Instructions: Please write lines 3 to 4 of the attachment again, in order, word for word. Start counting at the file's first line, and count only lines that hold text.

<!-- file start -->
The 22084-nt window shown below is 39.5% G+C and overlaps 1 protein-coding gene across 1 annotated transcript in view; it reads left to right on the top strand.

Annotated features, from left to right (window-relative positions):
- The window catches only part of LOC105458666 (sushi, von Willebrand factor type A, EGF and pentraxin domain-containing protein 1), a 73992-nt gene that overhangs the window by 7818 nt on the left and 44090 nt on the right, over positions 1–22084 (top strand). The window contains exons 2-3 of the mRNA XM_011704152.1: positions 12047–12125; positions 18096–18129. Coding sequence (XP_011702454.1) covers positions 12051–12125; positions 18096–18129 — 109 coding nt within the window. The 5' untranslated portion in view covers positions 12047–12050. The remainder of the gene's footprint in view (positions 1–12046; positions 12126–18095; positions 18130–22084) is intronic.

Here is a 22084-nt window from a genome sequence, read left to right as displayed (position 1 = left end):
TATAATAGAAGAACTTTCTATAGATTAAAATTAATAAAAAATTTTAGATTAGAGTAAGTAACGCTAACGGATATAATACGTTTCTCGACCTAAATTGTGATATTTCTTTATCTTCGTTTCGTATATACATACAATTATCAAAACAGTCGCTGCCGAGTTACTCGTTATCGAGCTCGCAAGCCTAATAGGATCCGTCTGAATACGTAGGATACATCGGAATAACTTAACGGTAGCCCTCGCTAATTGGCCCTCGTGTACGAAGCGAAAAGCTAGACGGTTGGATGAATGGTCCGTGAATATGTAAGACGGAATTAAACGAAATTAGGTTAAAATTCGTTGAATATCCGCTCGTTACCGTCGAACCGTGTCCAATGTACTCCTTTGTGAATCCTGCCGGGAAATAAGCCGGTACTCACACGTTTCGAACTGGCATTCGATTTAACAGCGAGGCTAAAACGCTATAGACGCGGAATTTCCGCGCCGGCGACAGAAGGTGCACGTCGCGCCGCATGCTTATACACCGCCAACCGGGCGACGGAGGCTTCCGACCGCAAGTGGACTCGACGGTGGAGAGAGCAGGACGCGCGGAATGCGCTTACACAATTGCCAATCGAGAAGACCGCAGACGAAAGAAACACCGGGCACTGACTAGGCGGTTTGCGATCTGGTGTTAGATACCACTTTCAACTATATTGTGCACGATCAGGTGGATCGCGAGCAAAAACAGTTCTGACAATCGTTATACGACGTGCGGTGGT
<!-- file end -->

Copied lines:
- The window catches only part of LOC105458666 (sushi, von Willebrand factor type A, EGF and pentraxin domain-containing protein 1), a 73992-nt gene that overhangs the window by 7818 nt on the left and 44090 nt on the right, over positions 1–22084 (top strand). The window contains exons 2-3 of the mRNA XM_011704152.1: positions 12047–12125; positions 18096–18129. Coding sequence (XP_011702454.1) covers positions 12051–12125; positions 18096–18129 — 109 coding nt within the window. The 5' untranslated portion in view covers positions 12047–12050. The remainder of the gene's footprint in view (positions 1–12046; positions 12126–18095; positions 18130–22084) is intronic.

Here is a 22084-nt window from a genome sequence, read left to right as displayed (position 1 = left end):